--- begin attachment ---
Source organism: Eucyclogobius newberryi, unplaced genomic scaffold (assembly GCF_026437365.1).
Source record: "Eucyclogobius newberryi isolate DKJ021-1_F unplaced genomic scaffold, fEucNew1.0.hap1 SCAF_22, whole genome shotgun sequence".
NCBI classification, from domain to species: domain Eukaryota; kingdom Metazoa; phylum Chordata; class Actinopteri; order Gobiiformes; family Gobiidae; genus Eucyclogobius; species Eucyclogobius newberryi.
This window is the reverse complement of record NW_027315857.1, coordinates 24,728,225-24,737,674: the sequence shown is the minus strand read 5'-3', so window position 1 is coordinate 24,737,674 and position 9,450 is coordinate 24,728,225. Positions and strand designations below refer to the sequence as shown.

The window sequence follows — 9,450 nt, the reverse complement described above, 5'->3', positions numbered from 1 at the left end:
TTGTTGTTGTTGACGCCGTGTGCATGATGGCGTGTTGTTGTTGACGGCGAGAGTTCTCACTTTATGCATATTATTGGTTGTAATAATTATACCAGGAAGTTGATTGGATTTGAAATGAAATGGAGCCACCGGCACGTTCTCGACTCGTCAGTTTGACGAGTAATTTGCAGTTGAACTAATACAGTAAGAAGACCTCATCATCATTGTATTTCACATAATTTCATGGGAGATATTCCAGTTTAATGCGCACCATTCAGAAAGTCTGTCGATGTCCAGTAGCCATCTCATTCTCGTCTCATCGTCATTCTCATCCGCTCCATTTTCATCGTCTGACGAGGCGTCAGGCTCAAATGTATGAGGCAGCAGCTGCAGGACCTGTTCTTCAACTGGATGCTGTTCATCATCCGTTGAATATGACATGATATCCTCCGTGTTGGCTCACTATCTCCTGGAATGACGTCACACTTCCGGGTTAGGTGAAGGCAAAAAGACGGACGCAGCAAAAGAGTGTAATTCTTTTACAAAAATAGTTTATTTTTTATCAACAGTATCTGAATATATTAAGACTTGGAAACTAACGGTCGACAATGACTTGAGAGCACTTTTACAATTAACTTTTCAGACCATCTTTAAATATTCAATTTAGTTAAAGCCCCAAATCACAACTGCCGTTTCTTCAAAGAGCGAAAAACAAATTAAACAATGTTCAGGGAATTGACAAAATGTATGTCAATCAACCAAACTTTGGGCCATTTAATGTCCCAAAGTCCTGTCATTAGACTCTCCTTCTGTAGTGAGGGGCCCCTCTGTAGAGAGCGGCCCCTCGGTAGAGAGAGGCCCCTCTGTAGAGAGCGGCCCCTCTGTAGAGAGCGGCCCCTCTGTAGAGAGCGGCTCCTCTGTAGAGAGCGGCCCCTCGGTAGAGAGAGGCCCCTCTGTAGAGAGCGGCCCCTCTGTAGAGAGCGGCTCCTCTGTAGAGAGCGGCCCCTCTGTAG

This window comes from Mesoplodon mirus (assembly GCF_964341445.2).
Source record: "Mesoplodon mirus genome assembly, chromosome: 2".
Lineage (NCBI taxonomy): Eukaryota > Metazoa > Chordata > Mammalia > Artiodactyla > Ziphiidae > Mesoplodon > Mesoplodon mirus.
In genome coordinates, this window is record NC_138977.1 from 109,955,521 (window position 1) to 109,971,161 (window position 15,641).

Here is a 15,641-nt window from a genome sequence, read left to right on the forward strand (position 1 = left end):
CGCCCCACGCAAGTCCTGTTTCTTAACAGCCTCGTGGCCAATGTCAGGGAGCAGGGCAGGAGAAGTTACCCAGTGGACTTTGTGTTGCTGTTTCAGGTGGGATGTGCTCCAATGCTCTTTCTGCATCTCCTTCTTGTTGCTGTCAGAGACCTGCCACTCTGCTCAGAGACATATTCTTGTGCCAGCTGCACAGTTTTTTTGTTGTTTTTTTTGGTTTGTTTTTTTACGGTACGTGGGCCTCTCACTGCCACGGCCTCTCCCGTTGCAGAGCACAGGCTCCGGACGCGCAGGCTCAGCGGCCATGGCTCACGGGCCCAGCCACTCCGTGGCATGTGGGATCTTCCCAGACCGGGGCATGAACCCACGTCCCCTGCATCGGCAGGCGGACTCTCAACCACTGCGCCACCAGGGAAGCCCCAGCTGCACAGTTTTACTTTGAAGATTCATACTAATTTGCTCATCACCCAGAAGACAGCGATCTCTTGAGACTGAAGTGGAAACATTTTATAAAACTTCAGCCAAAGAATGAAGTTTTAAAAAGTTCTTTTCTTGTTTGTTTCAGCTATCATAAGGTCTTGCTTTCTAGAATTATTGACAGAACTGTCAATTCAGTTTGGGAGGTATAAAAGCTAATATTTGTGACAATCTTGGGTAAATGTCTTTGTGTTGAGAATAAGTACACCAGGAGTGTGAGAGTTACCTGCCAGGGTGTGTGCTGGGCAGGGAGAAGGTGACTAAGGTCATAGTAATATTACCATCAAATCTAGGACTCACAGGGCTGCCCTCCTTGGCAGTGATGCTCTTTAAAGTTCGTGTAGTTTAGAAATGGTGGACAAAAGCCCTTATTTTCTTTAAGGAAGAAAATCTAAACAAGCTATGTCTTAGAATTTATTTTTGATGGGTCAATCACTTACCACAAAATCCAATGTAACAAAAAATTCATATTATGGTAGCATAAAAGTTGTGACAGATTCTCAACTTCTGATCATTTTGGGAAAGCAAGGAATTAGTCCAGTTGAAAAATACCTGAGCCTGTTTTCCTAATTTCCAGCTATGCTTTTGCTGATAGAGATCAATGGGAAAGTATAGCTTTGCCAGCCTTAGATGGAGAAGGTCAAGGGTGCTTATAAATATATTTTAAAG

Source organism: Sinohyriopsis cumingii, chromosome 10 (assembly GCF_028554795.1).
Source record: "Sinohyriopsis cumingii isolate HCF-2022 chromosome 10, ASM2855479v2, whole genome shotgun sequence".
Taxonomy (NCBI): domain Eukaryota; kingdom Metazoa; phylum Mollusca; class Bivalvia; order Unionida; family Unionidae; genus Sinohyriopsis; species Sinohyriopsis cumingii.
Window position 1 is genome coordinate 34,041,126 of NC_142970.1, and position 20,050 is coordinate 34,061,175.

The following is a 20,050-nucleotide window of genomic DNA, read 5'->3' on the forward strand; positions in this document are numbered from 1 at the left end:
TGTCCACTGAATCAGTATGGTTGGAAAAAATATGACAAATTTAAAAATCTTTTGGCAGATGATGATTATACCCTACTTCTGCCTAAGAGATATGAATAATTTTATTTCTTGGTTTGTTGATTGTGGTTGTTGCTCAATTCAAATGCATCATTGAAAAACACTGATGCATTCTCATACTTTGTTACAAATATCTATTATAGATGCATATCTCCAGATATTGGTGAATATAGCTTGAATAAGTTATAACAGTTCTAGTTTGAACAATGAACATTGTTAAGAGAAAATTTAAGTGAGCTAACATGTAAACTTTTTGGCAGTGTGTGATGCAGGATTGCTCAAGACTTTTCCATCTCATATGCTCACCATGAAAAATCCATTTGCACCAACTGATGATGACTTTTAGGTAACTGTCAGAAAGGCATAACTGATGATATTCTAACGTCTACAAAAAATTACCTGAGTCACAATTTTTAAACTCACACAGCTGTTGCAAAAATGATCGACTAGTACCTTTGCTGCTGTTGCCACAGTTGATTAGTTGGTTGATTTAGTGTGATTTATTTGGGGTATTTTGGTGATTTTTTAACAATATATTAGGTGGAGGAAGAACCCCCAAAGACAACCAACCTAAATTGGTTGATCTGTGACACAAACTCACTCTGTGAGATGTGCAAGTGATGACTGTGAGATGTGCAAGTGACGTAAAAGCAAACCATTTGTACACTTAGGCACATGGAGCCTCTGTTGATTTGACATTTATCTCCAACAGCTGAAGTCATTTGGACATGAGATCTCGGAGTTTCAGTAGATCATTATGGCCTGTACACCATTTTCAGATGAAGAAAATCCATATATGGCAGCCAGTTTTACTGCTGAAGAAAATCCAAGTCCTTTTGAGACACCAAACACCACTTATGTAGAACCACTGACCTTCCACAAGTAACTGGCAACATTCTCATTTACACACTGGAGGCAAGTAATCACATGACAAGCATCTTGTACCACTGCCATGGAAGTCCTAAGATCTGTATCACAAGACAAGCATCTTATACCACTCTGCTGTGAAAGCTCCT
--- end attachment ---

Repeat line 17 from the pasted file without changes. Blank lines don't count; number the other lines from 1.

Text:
The following is a 20,050-nucleotide window of genomic DNA, read 5'->3' on the forward strand; positions in this document are numbered from 1 at the left end: